# Irreversible adiabatic expansion in which P_ext=0

1. Apr 16, 2015

### Raghav Gupta

1. The problem statement, all variables and given/known data

In an adiabatic irreversible expansion of ideal gas , if Pext = 0 then which is true,
A. T2=T1
B. Q=0,
C. P1V1= P2V2
D. P1V1γ= P2V2γ
2. Relevant equations
ΔU = Q - W
For ideal gas, PV= nRT

ΔU ∝ ΔT

3. The attempt at a solution
I know Q= 0,
Work done is zero,
So ΔU = 0, hence T2= T1,
So also P1V1 = P2V2,
But why option D is incorrect?
I now,
Also have a problem that why work done is zero. Doesn't the gas will do work in expanding?
Our work done will be zero.

Last edited: Apr 16, 2015
2. Apr 16, 2015

### mooncrater

For an irreversible adiabatic process the work done is equal to
W=Pext[V2-V1]
And since Pexternal=0 (as you said) therefore work done is zero here.
NOTE: For a reversible adiabatic process you have a different formula.
You said if gas is expanding then work should be done, but here there is no resistance against the expansion of the gas as Pext=0. Therefore no work is done here for its expansion.
Moreover the D option is a basic result of an adiabatic process therefore it is true here (thats what I think).

3. Apr 16, 2015

### Raghav Gupta

Got it, that work done is zero.
That d option is false, I have seen the answer key.
How they are getting is the main problem.

I think for derivation of PVγ = constant for adiabatic expansion,
We take ΔU = -W,
⇒ nCvdt = -P dv = - (nRT/V) dv
The fact we are taking P = nRT/V is incorrect in irreversible I guess. Is that correct?

4. Apr 16, 2015

### mooncrater

Yup... I think you are (absolutely) correct. If in the question its not given that the equilibrium pressure is equal to the external pressure then ideal gas equation can not be applied on this pressure. More over we have to equate external pressure to the internal pressure to derive the result of option D. Derivation (of my book ) is attached in which this step is performed.
Sorry for:

5. Apr 16, 2015

### Staff: Mentor

d is true only for an adiabatic reversible expansion, where Pext=P. It is not true for your irreversible adiabatic expansion. Solve the problem for the adiabatic irreversible expansion, and you will see that the answer is different.

Chet

6. Apr 16, 2015

### Raghav Gupta

Thanks, the derivation part I know already.

7. Apr 16, 2015

### Raghav Gupta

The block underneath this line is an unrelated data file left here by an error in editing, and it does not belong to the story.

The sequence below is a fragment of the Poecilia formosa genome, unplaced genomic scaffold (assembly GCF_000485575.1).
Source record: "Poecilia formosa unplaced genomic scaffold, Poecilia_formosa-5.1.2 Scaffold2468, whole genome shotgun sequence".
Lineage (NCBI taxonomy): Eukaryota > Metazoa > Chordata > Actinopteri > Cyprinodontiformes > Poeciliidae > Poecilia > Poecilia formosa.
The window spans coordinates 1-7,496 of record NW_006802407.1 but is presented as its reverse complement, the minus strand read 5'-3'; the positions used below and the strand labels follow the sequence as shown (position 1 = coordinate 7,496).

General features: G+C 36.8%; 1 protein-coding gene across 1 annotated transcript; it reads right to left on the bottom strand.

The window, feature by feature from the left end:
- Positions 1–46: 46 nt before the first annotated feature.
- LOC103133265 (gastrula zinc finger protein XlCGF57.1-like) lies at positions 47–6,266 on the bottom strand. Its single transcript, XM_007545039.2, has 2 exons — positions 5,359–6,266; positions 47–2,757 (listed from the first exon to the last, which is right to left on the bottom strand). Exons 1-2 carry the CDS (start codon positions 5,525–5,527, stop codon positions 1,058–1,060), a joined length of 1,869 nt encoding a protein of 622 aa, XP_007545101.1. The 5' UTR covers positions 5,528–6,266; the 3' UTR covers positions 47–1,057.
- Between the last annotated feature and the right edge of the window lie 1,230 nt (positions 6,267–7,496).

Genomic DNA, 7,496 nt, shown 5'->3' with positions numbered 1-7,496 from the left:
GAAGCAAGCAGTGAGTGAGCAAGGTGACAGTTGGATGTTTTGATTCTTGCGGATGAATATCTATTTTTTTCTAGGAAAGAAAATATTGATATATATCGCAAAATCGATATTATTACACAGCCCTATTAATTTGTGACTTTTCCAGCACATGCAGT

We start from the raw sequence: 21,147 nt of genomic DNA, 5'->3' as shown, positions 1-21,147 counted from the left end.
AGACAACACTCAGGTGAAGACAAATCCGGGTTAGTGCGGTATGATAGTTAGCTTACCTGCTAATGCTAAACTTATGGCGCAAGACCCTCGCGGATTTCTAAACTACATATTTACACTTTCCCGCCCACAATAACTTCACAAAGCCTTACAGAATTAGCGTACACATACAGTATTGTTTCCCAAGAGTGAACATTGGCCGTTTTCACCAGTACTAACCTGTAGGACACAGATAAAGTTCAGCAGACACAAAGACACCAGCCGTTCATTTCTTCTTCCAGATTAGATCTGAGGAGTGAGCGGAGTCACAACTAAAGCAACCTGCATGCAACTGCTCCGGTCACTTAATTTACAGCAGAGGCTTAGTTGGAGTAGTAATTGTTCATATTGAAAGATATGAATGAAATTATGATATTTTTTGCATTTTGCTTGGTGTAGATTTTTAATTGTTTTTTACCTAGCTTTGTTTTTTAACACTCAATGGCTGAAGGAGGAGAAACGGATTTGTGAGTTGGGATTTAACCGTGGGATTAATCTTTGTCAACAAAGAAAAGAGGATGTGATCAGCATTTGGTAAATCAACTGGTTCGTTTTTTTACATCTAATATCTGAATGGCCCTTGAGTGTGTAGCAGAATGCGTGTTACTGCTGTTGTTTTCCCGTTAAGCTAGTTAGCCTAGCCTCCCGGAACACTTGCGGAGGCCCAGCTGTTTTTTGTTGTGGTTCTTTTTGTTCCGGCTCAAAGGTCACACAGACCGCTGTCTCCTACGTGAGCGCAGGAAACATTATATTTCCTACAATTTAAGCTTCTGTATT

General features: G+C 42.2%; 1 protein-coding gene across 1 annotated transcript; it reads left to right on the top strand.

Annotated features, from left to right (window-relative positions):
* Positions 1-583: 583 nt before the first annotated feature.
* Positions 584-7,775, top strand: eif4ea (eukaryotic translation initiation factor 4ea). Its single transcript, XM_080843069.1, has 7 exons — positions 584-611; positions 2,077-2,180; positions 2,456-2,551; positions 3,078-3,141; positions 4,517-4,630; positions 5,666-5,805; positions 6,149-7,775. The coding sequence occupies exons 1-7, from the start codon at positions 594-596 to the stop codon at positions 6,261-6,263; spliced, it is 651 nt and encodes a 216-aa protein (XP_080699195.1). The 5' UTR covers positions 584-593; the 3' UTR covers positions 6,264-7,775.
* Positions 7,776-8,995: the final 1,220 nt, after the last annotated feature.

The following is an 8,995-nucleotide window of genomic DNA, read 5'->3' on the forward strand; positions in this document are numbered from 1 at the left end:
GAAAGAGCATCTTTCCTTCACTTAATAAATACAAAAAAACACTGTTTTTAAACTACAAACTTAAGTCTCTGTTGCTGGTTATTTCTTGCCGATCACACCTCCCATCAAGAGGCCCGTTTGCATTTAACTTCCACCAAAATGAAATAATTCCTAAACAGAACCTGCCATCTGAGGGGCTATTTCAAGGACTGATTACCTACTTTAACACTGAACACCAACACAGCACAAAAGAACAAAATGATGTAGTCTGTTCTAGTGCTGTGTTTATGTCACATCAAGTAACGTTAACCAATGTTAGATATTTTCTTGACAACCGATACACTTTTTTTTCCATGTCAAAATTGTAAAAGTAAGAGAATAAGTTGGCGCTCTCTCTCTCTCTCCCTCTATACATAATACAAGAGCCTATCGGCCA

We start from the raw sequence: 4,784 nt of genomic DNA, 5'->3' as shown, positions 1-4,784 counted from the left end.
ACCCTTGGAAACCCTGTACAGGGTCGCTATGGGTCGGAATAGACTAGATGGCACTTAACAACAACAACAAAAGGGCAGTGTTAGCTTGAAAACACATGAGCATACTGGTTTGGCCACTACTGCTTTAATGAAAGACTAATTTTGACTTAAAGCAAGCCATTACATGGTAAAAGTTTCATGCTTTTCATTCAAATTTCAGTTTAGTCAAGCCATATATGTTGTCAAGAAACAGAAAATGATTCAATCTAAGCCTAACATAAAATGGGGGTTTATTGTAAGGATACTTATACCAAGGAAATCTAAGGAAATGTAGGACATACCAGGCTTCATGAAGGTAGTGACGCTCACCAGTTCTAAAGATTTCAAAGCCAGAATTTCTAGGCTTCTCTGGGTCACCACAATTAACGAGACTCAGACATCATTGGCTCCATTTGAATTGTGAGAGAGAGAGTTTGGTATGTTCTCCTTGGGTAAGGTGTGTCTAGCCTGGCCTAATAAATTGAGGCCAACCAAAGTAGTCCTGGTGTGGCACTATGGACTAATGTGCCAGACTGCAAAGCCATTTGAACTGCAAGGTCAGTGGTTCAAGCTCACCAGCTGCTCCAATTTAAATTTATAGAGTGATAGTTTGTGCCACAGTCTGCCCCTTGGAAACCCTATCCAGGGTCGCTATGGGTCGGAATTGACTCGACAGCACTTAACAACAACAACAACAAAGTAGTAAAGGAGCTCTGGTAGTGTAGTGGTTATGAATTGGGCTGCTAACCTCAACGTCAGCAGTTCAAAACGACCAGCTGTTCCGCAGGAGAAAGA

But how I will integrate in irreversible expansion, when I don't know how pext is changing as a function of something?

Wait all of you. For a moment it seemed I knew everything but now it is seeming that here PV^ gamma can be constant , where P is gas pressure.

8. Apr 16, 2015

### mooncrater

Pext is a constant.... why will it change with time????

9. Apr 16, 2015

### Raghav Gupta

Irreversible expansion. See this link ChesterMiller's reply in which he is saying P ext can be varied.

10. Apr 16, 2015

### mooncrater

(Emphasis is mine)
You can control Pext externally by yourself. You can change it to any value you want but if you have given it a constant value then it won't change by itself.
Consider an example: If you put some water in a bucket (say 20ml) then it is your choice that you have put 20 ml water in it. It won't change with time (no evaporation) until you change it by yourself.

11. Apr 16, 2015

### Raghav Gupta

Getting expression after solving,
T2 - T1 = -Pext(V2-V1)/Cv
Now, we don't know about gas pressure from all this but only about external pressure.
How then one can say d option is incorrect?

12. Apr 16, 2015

### Staff: Mentor

You can't use the ideal gas law for all the states that the gas passes through as it expands, but the initial and final states of the gas are thermodynamic equilibrium states, so you can use the ideal gas law for those. Also, you've already been told in the problem statement that Pext=0 during the expansion, so you know immediately that T2=T1. From this, you can determine P2, which is not the same as Pext, since, once the expansion is manually constrained to end at V2, the gas pressure re-equilibrates to P2. Pext=0 is present only during the expansion.

Chet

13. Apr 16, 2015

### Raghav Gupta

Got it. Thank you to both of you.

14. Apr 16, 2015